This is an opinion editorial by Phil Snyder, teacher, video director and editor.
When I was first developing my Bitcoin course at the University of Houston, I felt a bit like Dr. Albert Schweitzer landing in equatorial Africa in 1913. I had my trusty black bag full of orange pills, but he had no idea if any of the natives would. swallow what I prescribed. Then there was that rabbit hole they were forced to dig first, so they would have somewhere to go for the necessary creepy fall. As is the case with any missionary endeavor, the first imperative is to establish a bridgehead by winning over the tribal chiefs. In my case, these would be the digital media program coordinator and our department chair in the College of Technology.
But before I stuck my neck out, I needed to see if any other Bitcoin missionaries had preceded me. I was surprised to discover that in the fall of 2020 there was no accredited course on Bitcoin in the entire university system, not even in Computer Engineering or the Faculty of Business. The only higher education course I could find at the time was Gary Gensler’s (now SEC Chairman) 2018 offering at MIT, which has millions of views on YouTube. So it’s not like there’s no market. A recently released survey found that two-thirds of parents and college graduates who had an understanding and involvement in cryptocurrencies believe the subject should be required in schools. Frankly, as a non-degreed teaching associate professor whose job it was to teach film, video, and animation, I wasn’t eager to take on an additional burden of this magnitude and risk, but in the end I went with what my conscience told me. insist that he was my fiduciary. duty
I’ll skip the parts of that missionary metaphor about dodging poison darts, even though there were quite a few. After receiving permission to teach the course, we created a brochure to be distributed to prospective students at the university. I was photographed holding one of these novelty representations of a “bitcoin”, offering it as an incentive for students to enroll. My boss sent it out to a few hundred students, claiming he would give a bitcoin to each signup! You’re right if you assume he didn’t understand the basics. There were a few students who knew enough to reply that it had to be a joke, and I was glad I wasn’t being sued for false advertising. Soon after, my boss was the first to receive my introductory lecture.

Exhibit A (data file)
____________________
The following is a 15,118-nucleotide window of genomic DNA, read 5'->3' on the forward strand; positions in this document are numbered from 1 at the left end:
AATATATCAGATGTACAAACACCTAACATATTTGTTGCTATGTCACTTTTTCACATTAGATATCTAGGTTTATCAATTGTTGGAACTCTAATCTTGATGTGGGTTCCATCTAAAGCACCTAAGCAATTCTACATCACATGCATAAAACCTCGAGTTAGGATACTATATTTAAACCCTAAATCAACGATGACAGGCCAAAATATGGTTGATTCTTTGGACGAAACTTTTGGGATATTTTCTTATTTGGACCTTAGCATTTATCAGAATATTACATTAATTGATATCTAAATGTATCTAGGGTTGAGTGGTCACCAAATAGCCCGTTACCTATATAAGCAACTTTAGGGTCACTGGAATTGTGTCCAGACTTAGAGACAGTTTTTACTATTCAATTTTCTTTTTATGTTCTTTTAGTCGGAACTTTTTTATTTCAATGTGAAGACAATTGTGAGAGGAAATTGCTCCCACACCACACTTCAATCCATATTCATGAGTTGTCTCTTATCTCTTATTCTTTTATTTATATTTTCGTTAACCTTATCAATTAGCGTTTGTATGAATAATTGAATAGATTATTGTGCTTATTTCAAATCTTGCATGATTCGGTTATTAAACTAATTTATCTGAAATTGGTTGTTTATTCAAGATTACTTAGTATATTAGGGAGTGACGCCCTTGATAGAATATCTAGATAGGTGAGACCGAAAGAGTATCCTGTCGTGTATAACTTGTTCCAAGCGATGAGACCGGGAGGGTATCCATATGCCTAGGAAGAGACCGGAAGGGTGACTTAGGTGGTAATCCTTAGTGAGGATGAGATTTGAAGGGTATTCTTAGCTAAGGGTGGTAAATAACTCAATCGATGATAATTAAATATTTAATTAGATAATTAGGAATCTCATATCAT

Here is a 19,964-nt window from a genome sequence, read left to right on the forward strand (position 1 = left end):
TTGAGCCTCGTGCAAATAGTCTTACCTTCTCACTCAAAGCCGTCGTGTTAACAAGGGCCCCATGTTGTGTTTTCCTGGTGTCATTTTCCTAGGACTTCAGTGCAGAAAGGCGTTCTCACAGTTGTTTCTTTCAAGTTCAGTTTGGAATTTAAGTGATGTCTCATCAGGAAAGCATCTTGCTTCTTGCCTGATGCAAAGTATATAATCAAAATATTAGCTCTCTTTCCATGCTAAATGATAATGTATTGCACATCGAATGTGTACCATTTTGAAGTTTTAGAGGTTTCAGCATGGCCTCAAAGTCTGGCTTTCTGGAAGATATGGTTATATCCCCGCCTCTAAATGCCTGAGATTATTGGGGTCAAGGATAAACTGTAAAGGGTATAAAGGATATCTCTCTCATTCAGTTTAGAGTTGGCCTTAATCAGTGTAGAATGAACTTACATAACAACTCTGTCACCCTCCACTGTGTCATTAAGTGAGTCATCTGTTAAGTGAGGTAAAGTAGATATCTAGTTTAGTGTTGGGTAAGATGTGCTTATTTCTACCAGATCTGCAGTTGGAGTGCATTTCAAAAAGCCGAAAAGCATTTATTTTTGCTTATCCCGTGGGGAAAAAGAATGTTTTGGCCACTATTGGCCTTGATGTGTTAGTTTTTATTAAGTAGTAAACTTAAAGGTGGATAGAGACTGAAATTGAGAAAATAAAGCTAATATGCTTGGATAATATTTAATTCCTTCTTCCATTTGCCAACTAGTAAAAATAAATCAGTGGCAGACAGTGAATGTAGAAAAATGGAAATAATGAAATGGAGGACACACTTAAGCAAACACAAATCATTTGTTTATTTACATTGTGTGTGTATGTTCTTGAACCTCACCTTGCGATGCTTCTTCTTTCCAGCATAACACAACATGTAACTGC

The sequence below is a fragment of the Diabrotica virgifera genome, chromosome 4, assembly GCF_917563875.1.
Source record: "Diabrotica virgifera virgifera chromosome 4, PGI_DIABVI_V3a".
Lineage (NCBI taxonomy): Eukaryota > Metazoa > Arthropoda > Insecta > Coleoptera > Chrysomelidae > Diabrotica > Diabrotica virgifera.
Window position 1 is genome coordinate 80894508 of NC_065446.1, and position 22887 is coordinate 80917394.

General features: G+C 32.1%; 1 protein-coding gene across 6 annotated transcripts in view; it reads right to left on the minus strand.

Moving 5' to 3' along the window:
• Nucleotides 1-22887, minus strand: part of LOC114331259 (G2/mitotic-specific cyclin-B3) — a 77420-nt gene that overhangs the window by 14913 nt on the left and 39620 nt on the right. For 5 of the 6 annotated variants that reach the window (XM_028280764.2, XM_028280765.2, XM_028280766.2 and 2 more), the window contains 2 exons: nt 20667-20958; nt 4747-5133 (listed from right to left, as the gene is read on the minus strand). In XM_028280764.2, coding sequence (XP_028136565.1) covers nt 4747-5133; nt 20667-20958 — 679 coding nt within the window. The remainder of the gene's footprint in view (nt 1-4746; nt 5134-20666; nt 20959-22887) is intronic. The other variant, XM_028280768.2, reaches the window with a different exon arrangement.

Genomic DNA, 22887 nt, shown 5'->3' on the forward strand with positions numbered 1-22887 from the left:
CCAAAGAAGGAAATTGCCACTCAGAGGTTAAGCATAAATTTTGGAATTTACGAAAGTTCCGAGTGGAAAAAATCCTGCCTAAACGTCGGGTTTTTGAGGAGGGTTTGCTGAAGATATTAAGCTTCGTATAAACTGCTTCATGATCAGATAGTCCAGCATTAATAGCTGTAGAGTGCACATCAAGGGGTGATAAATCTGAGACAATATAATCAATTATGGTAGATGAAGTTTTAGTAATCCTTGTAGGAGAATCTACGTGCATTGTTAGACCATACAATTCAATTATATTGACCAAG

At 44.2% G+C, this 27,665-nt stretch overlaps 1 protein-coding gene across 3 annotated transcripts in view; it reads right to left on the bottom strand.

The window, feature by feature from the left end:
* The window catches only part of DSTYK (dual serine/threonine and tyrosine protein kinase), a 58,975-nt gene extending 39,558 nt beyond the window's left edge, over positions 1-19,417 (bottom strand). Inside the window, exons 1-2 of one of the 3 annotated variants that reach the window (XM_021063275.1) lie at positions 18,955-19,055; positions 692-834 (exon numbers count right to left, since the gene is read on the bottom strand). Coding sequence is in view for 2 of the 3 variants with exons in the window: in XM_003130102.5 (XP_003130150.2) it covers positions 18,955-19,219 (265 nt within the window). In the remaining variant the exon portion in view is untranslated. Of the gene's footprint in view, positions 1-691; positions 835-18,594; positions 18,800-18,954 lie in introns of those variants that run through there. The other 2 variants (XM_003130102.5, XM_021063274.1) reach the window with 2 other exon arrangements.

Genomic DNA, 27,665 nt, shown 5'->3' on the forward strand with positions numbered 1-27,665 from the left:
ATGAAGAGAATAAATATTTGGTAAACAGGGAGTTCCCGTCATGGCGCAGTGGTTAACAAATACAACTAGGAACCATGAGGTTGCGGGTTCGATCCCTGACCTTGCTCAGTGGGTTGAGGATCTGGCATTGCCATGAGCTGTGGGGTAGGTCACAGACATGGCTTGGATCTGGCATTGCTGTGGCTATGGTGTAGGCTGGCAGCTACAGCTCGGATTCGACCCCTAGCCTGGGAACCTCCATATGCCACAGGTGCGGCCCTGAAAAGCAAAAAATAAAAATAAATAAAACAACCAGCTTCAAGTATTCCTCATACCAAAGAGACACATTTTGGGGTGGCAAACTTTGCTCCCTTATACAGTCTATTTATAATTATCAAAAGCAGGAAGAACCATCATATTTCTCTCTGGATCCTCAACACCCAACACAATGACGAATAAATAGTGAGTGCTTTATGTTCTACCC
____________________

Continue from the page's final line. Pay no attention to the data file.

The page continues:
When our three-credit course was in session, the rollout of bitcoin as legal tender in El Salvador was in full swing. One of my students was from San Salvador, and his family back home was experiencing President Nayib Bukele’s bold initiative firsthand. My student solemnly expressed his and his family’s fears and misgivings about the top-down nature of its implementation. I repeatedly expressed to him my sincere hope that everything would work out to his great benefit and that he would be able to take what he learned in the course and put it to good use at home as a newly minted Bitcoin evangelist.
As I write this, we are in the third week of the fall semester of 2022. During a lecture, while describing bitcoin’s seizure resistance and inflation protection, one of my students said that she was from Venezuela and that she and his family had personally experienced the total devastation caused by the unscrupulous dictator’s inadequate money-printing policies. Nicolás Maduro He agreed that small bitcoin miners found financial salvation from the disasters around them. I managed to keep my composure, but it was a struggle. The excitement in the classroom was palpable.
Stories like these are real-world anecdotal evidence of the dire need for the fantastically far-reaching solution that is Bitcoin. Sometimes Americans laugh at our “first world” problems, like not having a wallet big enough to hold all our fiat, while citizens of developing nations face life-or-death circumstances which bitcoin can (and is) solving. However, we are still a long way from reaching a critical mass of conversion.
I don’t consider myself to be on the front lines of the war against fiat here in my cushy academic job, but I have hopes of making a genuine impact on the fight. As part of our outreach efforts, we’ve partnered with the Texas Blockchain Council and the Fort Bend Chamber of Commerce to host popular educational networking events, and will soon mine bitcoin as a state-of-the-art research project . ASIC miner and support from Foundry Digital.
As a Bitcoiner, you may be experiencing feelings similar to mine a couple of years ago: My head is buzzing with anticipation at bitcoin’s potential for global disruption, but with no idea how, beyond investing, to participate in spreading the gospel. Well, the good news is that you are already on your way by educating yourself, which is the first step. You’ve seen the sights here on the rabbit hole, which become more and more curious, and as you feed your growing curiosity with the magical mushrooms of knowledge expansion, opportunities will surely appear at every providential nexus. Whether it’s on the streets of San Salvador or in the checkout line at Costco, you’re being coached by an omniscient, invisible intelligence that loves you and loves the people who send you the orange pill.
“From everyone to whom much has been given, much will be required; and to whom they trusted a lot, they will ask for more.” (Jesus in Luke 12:48)
This is a guest post by Phil Snyder. The opinions expressed are entirely my own and do not necessarily reflect those of BTC Inc. or Bitcoin Magazine.